Author: admin

The Music Lesson
How do you teach music? When do you start teaching musicality? What is musicality? What is music? In his book, The Music Lesson: A Spiritual Search for Growth Through Music, Victor Wooten, five-time Grammy Award winner bass guitarist, gives many avenues for discovery into these questions. I found it to be a very provocative book and plan to read it again. Those who have read Richard Bach’s Illusions will find this story very similar. Additionally, there is an audio book available that is excellent and was named as a 2011 Audie finalist.

In Measure One (chapter one), Victor, a struggling bass guitarist finds himself low on income with no upcoming performance engagements and decides that he better “practice.” Practicing scales, chords, and arpeggios, he quickly loses interest and gets sleepy. Suddenly, the teacher appears, dressed in a NASA-style blue jumpsuit with a motorcycle helmet on his head, carrying a skateboard in one hand and a burlap sack on his back. His name is Michael and he states that he is a teacher. When asked of what, he replies, “a teacher of nothing.” The discussion winds its way around to music, and Michael asks the student, “What is music?” After more dialogue, Michael finally says, “Music comes from the word mu which is the ancient word for mother; sic is an abbreviation of science. Therefore, music is the mother of all sciences.” “Music is important.”

We hope your studio is off to a great start for the new year and wish you a happy and prosperous New Year! Here is the list of updates we launched in December, 2011. We're monitoring the votes on our feedback system and are looking into adding those with the most votes soon. If you haven't voted the features you'd like to see implemented into Studio...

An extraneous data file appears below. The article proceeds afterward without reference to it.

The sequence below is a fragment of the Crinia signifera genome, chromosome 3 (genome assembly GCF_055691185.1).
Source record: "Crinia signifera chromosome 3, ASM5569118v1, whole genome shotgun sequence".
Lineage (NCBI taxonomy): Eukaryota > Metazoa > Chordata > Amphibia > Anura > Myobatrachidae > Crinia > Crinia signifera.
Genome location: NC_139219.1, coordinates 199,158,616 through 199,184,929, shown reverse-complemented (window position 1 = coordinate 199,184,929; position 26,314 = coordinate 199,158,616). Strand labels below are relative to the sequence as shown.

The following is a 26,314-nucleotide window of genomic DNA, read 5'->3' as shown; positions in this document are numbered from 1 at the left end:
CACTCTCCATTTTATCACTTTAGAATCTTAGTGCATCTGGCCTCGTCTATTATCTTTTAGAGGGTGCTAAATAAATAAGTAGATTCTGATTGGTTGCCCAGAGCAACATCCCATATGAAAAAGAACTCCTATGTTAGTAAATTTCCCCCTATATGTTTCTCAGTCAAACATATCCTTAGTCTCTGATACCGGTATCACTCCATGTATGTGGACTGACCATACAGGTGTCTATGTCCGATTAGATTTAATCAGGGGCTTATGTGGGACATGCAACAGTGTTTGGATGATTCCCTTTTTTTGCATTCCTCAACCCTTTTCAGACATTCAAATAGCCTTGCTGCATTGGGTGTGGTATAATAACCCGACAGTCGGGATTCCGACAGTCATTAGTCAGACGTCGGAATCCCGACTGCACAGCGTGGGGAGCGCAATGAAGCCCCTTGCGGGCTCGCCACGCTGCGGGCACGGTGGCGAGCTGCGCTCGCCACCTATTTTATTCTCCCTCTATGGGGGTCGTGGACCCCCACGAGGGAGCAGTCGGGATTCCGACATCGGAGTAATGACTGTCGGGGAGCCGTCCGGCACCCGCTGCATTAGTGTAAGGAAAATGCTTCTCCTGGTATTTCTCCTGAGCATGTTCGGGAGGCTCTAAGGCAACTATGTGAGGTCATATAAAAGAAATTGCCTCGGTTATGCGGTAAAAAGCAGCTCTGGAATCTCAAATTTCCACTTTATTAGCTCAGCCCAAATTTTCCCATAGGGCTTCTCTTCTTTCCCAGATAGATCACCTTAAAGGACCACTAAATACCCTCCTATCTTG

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Readying Your Studio for 2012

At the top of my list of to-do’s over the holiday break? Whipping my studio into shape for the new year. It was badly in need of reorganization after the end-of-semester frenzy — and I’m pretty sure mine isn’t the only one!

That, of course begs the question: is your studio ready for 2012?

I started to feel a little overwhelmed as I wrote down all the tasks involved, but actually tackling them one by one was surprisingly enjoyable. The very best and most satisfying part was crossing them off the list, which looked like this:

Carnegie hall Attention: Music Teachers! Do you know how your students can get to Carnegie Hall? Of course they have to “practice, practice, practice,” but you can increase their chances by recommending that they participate in The Carnegie Hall Royal Conservatory Achievement Program (TAP for short).

WHAT is it?

TAP provides a recognized national standard of musical success through an effectively sequenced course of study from beginner to advanced levels. First of all, a bit of recent history: last year The Royal Conservatory Program partnered with Carnegie Hall to create TAP. Prior to TAP, the program here in the United States was formerly called The National Music Certificate Program (NMCP) and before that, The Royal American Conservatory Examinations (RACE). Though it is fairly new here, the Royal Conservatory was founded in 1886 as the Toronto Conservatory of Music. Interestingly, its founder, Edward Fisher, was a young organist born in the U.S. The Conservatory offically opened in September of 1887 and is now celebrating its 125th year. The mission of The Royal Conservatory is “to develop human potential through music and the arts.” Notable alumni include Glenn Gould who graduated from the Conservatory with highest honors at age 12.

TAP encompasses four main areas: repertoire, technique, musicianship, and musical literacy. The program covers all instruments, voice, and the academic areas of theory, music history, and pedagogy. The Piano Syllabus consists of ten Grades with a theory assessment requirement beginning at Grade 5. Included also are elementary and intermediate piano pedagogy, as well as diplomas in Piano Performance and Piano Pedagogy.

BugFix: Email reminders were sent by the old studio email address even when it was recently changed. This is now fixed. BugFix: On the Register for this Event, when the event has registration fee, the student's checkbox was missing. This is now fixed. BugFix: On the Birthday Report page a heading "Birthdays between Nov 1, 2008 - Nov 30, 2008" was shown. This is now fixed. BugFix: The...

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